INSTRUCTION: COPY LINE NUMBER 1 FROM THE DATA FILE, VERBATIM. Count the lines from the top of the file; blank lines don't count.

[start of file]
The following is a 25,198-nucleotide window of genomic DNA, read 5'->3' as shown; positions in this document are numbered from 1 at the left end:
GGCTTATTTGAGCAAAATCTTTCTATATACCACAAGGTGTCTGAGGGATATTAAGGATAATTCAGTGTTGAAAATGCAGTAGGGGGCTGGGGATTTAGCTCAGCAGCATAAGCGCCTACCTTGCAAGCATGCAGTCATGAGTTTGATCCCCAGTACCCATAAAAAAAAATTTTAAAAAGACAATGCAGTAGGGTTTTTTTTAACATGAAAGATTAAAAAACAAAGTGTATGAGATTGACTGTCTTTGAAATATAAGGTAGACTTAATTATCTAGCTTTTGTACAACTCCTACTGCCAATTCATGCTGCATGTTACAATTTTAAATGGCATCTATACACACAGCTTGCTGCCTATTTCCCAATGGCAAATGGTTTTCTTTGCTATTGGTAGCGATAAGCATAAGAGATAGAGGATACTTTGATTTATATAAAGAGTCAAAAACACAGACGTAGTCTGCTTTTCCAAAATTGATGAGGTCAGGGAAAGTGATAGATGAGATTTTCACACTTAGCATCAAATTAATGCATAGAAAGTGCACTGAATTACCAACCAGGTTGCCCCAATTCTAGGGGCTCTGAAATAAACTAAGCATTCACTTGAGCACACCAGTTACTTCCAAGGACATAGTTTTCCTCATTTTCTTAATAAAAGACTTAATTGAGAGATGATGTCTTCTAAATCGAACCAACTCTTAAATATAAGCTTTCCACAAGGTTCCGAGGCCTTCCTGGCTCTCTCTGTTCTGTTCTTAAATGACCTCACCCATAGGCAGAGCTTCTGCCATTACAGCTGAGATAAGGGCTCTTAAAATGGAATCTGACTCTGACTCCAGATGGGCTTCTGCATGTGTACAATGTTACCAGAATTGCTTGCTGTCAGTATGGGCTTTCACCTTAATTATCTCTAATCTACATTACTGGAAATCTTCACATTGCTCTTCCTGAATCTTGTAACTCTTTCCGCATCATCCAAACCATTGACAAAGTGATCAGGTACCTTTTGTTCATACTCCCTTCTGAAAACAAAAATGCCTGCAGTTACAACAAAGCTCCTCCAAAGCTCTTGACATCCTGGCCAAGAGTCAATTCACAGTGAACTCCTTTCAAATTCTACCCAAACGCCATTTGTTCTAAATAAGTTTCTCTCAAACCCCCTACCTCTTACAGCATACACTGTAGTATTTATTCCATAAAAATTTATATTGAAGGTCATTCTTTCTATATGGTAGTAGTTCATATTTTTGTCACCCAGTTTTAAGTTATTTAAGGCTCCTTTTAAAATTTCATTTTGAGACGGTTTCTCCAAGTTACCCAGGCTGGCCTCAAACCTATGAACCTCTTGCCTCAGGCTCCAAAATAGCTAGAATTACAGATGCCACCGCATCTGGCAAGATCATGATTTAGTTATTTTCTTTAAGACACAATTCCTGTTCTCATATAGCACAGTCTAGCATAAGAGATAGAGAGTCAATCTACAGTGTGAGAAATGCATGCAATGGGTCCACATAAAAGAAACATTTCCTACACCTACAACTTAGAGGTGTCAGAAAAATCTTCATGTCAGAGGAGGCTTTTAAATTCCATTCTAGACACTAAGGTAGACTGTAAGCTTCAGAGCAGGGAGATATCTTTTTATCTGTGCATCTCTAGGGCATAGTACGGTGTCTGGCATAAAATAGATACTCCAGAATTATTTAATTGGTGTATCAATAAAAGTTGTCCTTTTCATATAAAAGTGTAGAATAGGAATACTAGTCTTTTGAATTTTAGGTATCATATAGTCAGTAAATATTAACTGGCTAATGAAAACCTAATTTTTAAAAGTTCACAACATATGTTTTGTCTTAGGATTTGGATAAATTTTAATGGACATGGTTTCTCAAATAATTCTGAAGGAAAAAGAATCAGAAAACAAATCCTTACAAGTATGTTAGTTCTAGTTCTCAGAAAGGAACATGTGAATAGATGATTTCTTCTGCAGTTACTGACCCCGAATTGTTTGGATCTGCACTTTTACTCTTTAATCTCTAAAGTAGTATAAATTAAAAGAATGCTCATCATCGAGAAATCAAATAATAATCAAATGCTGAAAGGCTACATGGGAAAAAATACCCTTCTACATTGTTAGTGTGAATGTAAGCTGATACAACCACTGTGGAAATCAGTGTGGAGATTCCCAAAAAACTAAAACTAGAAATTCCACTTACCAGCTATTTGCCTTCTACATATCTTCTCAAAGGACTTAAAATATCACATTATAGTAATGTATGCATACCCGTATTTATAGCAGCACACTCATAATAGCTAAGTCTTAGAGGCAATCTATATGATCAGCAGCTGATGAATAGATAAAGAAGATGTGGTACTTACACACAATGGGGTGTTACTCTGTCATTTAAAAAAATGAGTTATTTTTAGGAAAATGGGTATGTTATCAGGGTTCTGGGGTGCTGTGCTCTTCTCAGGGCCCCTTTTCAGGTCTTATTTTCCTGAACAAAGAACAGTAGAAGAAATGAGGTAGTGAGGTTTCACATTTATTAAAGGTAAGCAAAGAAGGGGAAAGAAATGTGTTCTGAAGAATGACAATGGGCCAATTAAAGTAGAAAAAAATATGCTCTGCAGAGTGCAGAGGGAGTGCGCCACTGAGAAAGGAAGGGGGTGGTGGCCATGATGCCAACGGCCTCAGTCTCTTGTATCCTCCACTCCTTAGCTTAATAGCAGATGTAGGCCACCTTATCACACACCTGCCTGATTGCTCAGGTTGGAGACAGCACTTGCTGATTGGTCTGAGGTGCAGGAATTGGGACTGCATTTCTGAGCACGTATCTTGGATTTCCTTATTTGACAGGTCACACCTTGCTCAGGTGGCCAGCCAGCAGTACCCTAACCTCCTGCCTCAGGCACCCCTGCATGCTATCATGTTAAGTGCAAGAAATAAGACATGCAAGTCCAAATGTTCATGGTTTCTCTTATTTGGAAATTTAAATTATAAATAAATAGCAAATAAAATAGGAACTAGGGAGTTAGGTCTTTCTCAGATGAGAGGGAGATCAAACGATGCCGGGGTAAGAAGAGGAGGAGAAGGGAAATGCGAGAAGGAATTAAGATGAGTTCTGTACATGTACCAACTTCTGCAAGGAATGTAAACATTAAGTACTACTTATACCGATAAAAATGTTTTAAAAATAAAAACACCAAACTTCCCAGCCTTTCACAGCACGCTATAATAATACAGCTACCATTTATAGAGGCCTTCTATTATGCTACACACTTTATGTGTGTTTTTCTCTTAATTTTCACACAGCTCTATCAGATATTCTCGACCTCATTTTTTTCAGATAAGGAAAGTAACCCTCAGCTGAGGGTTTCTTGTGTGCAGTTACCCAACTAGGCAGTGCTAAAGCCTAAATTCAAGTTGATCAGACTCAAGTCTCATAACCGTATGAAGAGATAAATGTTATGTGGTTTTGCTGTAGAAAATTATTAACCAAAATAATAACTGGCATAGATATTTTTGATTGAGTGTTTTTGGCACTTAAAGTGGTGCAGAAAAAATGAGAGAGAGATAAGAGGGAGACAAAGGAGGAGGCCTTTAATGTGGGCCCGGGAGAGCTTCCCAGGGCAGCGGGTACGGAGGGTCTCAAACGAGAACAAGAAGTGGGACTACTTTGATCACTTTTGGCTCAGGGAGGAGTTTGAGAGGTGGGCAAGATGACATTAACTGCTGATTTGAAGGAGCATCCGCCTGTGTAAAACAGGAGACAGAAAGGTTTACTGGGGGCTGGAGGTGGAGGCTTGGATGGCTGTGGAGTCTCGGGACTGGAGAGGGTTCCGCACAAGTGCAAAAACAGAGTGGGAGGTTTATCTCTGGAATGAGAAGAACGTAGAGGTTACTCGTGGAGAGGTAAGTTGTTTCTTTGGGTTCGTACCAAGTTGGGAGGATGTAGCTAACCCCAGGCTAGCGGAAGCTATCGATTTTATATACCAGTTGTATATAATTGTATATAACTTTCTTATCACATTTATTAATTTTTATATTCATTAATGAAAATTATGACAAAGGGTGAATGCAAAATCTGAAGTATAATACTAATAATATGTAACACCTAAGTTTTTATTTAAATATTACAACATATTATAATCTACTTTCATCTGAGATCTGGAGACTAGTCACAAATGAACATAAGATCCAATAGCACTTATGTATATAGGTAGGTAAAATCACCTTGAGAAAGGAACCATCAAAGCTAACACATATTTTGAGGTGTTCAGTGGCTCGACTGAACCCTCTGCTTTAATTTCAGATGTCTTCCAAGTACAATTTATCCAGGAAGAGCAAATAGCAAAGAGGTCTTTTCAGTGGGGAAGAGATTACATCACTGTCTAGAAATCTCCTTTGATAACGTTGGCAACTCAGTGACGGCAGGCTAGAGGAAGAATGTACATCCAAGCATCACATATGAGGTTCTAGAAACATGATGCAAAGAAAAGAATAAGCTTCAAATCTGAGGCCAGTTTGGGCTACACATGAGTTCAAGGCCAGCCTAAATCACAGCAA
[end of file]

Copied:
The following is a 25,198-nucleotide window of genomic DNA, read 5'->3' as shown; positions in this document are numbered from 1 at the left end: